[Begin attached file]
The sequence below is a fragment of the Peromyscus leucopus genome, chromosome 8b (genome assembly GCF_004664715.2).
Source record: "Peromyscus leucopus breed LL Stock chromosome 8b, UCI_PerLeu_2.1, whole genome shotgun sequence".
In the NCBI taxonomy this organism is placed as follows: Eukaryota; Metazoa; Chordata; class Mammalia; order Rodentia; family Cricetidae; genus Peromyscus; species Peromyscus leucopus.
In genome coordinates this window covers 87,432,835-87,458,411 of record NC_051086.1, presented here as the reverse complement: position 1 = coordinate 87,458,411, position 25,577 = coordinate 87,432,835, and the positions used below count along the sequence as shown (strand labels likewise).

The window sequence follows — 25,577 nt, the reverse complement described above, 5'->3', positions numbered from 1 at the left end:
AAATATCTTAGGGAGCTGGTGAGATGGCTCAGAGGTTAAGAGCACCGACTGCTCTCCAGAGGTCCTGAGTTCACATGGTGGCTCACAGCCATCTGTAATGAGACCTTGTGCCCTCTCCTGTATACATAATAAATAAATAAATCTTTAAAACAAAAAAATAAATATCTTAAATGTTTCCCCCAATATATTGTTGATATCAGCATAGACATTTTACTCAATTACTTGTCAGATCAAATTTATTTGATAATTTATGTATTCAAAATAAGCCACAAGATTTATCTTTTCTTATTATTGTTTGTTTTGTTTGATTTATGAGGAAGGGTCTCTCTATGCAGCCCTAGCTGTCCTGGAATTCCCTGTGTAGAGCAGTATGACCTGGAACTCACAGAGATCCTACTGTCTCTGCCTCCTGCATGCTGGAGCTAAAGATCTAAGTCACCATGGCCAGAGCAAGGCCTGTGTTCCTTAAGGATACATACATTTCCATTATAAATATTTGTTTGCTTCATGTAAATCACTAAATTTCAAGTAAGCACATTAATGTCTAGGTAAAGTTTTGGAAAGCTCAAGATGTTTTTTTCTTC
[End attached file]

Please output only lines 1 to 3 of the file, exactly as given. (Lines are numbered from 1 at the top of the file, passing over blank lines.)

The sequence below is a fragment of the Peromyscus leucopus genome, chromosome 8b (genome assembly GCF_004664715.2).
Source record: "Peromyscus leucopus breed LL Stock chromosome 8b, UCI_PerLeu_2.1, whole genome shotgun sequence".
In the NCBI taxonomy this organism is placed as follows: Eukaryota; Metazoa; Chordata; class Mammalia; order Rodentia; family Cricetidae; genus Peromyscus; species Peromyscus leucopus.